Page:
With more states legalizing both recreational and medical marijuana, professional truck drivers are more likely to be sharing the roadway with car drivers operating under the influence of marijuana, the American Transportation Research Institute said upon releasing research on the subject.
ATRI said its research sought to document the most promising methods to identify and deter marijuana-impaired driving.
The study recommends:
Increased data collection on the frequency and impacts of marijuana-impaired driving
Public education and information on the risks of impaired driving
Better equipping law enforcement and the court system to intercept and ultimately prosecute impaired drivers
Targeting tax revenue generated from marijuana sales to fund these activities.
“It is extremely concerning to motor carriers and our drivers that recreational marijuana is legal in so many states, yet as the ATRI report documents, a valid and widely accepted breathalyzer-type test is not available to law enforcement,” Mike Card, Combined Transport, Inc. president said in a March 13 statement issued along with the report. “ATRI’s study clearly defines a role for federal and state leaders to support law enforcement and others in keeping the roadways safe from those who choose to drive high.”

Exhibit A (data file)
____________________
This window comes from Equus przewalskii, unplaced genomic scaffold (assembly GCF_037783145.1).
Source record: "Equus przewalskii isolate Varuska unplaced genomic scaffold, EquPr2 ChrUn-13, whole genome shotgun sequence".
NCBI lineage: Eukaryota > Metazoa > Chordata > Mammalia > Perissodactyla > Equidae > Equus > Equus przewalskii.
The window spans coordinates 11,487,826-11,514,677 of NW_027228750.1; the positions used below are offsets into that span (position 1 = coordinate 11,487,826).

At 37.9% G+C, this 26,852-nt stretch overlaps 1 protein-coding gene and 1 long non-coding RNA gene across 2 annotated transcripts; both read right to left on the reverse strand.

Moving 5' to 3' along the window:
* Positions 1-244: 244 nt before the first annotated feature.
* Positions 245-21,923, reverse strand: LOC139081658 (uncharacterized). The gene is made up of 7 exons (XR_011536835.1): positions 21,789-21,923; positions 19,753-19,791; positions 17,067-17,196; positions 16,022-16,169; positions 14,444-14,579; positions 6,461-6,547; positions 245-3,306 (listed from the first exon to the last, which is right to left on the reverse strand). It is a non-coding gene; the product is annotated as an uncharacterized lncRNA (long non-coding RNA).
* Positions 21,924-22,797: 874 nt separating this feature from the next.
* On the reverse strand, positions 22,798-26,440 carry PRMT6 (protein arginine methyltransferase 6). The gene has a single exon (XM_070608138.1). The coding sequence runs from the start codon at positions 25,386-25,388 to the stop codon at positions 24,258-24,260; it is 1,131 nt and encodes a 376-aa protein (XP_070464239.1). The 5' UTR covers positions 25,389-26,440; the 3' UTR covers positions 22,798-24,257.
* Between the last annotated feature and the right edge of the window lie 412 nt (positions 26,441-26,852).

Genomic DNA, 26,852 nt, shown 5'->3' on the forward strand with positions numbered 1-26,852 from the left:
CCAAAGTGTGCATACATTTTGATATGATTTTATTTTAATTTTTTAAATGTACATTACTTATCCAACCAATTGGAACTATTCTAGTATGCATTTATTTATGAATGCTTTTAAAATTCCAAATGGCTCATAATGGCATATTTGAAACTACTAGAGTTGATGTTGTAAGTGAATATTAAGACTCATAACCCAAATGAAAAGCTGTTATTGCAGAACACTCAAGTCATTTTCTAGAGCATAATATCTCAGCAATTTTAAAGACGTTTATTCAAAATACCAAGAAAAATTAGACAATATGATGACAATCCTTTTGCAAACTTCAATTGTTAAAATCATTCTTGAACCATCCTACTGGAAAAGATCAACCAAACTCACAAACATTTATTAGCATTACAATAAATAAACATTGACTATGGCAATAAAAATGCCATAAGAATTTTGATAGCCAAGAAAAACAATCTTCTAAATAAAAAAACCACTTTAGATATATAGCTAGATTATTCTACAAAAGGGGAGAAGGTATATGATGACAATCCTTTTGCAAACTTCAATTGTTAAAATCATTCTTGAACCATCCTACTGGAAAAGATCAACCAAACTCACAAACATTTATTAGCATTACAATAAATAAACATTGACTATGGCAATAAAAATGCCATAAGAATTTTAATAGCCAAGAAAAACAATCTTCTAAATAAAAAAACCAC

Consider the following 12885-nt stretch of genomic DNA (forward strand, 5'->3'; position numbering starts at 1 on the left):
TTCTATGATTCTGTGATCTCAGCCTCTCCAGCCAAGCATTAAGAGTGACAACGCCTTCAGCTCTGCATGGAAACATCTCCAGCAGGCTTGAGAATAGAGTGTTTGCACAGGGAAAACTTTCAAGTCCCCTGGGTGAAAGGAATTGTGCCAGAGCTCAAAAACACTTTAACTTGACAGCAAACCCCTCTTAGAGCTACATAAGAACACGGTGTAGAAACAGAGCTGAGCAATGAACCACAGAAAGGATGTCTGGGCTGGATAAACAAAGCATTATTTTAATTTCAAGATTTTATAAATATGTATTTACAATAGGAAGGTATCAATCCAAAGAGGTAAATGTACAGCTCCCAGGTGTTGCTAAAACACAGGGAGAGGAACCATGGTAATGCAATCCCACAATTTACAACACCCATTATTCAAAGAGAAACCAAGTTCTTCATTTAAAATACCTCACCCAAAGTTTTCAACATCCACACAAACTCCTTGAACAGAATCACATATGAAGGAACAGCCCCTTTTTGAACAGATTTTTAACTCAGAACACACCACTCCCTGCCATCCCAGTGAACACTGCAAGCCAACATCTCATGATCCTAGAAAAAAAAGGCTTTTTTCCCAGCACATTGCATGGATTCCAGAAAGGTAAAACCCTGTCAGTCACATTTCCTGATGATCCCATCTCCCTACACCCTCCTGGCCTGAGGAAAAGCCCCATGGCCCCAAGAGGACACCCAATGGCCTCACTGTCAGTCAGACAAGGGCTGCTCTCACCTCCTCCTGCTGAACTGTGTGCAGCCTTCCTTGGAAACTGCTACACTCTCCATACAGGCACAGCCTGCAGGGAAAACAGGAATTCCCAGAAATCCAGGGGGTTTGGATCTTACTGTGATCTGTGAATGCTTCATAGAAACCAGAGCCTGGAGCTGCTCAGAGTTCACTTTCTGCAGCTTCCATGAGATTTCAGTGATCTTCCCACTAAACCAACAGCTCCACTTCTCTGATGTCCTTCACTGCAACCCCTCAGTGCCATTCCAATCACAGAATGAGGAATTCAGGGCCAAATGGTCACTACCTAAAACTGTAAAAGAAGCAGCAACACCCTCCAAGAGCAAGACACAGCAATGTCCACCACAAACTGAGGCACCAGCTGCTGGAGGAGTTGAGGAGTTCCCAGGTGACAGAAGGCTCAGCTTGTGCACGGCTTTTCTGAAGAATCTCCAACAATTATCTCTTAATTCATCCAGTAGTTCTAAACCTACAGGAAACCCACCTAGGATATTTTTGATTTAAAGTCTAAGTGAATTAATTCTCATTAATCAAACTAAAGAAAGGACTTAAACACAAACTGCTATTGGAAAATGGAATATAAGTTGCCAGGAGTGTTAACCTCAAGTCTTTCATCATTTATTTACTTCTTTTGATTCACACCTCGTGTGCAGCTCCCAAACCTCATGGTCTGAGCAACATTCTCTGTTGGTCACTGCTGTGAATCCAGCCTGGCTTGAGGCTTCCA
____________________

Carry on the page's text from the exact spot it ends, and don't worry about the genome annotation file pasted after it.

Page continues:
The report highlights the importance of training law enforcement to identify and collect evidence of marijuana-impaired driving, particularly through the development of more drug recognition experts. “As ATRI’s research identifies, a key tool for combating drugged drivers is deploying additional drug recognition experts,” said Mark Savage, deputy chief of the Colorado State Patrol. “A drug recognition expert can bring critical evidence to prosecutors that other tests simply cannot measure.”
To download a copy of the report click here.
ATRI is the trucking industry’s 501(c)(3) not-for-profit research organization. It is engaged in research relating to freight transportation’s role in maintaining a safe, secure and efficient transportation system.